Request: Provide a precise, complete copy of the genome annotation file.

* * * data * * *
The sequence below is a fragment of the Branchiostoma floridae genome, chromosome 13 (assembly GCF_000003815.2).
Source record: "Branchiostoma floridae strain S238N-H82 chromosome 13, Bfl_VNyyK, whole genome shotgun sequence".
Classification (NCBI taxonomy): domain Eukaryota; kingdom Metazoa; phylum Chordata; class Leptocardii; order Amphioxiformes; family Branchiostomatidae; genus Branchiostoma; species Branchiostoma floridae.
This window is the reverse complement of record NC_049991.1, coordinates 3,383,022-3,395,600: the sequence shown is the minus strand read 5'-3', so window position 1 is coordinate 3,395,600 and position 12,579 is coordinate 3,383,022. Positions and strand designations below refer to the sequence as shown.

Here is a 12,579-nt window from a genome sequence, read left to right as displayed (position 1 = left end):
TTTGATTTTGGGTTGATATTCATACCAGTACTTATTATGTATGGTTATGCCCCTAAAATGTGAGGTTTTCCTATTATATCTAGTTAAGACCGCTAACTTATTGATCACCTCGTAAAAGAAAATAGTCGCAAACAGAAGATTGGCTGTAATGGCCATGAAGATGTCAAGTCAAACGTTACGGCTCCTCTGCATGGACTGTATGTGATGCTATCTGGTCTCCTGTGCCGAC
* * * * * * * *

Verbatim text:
The sequence below is a fragment of the Branchiostoma floridae genome, chromosome 13 (assembly GCF_000003815.2).
Source record: "Branchiostoma floridae strain S238N-H82 chromosome 13, Bfl_VNyyK, whole genome shotgun sequence".
Classification (NCBI taxonomy): domain Eukaryota; kingdom Metazoa; phylum Chordata; class Leptocardii; order Amphioxiformes; family Branchiostomatidae; genus Branchiostoma; species Branchiostoma floridae.
This window is the reverse complement of record NC_049991.1, coordinates 3,383,022-3,395,600: the sequence shown is the minus strand read 5'-3', so window position 1 is coordinate 3,395,600 and position 12,579 is coordinate 3,383,022. Positions and strand designations below refer to the sequence as shown.

Here is a 12,579-nt window from a genome sequence, read left to right as displayed (position 1 = left end):
TTTGATTTTGGGTTGATATTCATACCAGTACTTATTATGTATGGTTATGCCCCTAAAATGTGAGGTTTTCCTATTATATCTAGTTAAGACCGCTAACTTATTGATCACCTCGTAAAAGAAAATAGTCGCAAACAGAAGATTGGCTGTAATGGCCATGAAGATGTCAAGTCAAACGTTACGGCTCCTCTGCATGGACTGTATGTGATGCTATCTGGTCTCCTGTGCCGAC